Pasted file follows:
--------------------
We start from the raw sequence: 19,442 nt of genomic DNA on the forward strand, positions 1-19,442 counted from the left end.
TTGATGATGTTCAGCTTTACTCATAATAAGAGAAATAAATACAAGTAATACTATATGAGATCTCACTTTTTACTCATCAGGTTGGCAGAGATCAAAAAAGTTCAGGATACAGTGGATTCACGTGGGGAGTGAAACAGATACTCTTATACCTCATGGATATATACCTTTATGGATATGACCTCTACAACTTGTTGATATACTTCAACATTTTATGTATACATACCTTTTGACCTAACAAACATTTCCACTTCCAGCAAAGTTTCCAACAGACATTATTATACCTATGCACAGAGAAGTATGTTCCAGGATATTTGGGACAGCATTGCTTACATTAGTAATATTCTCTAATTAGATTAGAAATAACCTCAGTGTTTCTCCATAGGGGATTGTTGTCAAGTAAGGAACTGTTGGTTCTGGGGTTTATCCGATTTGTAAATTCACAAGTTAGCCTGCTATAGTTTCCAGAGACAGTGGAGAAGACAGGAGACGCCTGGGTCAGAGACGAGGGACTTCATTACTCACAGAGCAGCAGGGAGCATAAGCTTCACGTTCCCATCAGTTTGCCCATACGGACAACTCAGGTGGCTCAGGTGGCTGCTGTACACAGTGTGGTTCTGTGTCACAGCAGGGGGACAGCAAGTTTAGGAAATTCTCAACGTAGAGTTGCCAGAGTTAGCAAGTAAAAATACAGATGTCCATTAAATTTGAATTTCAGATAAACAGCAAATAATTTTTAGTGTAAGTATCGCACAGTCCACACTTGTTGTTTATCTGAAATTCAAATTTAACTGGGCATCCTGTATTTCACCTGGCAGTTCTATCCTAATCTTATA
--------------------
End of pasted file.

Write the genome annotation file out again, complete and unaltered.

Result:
We start from the raw sequence: 19,442 nt of genomic DNA on the forward strand, positions 1-19,442 counted from the left end.
TTGATGATGTTCAGCTTTACTCATAATAAGAGAAATAAATACAAGTAATACTATATGAGATCTCACTTTTTACTCATCAGGTTGGCAGAGATCAAAAAAGTTCAGGATACAGTGGATTCACGTGGGGAGTGAAACAGATACTCTTATACCTCATGGATATATACCTTTATGGATATGACCTCTACAACTTGTTGATATACTTCAACATTTTATGTATACATACCTTTTGACCTAACAAACATTTCCACTTCCAGCAAAGTTTCCAACAGACATTATTATACCTATGCACAGAGAAGTATGTTCCAGGATATTTGGGACAGCATTGCTTACATTAGTAATATTCTCTAATTAGATTAGAAATAACCTCAGTGTTTCTCCATAGGGGATTGTTGTCAAGTAAGGAACTGTTGGTTCTGGGGTTTATCCGATTTGTAAATTCACAAGTTAGCCTGCTATAGTTTCCAGAGACAGTGGAGAAGACAGGAGACGCCTGGGTCAGAGACGAGGGACTTCATTACTCACAGAGCAGCAGGGAGCATAAGCTTCACGTTCCCATCAGTTTGCCCATACGGACAACTCAGGTGGCTCAGGTGGCTGCTGTACACAGTGTGGTTCTGTGTCACAGCAGGGGGACAGCAAGTTTAGGAAATTCTCAACGTAGAGTTGCCAGAGTTAGCAAGTAAAAATACAGATGTCCATTAAATTTGAATTTCAGATAAACAGCAAATAATTTTTAGTGTAAGTATCGCACAGTCCACACTTGTTGTTTATCTGAAATTCAAATTTAACTGGGCATCCTGTATTTCACCTGGCAGTTCTATCCTAATCTTATA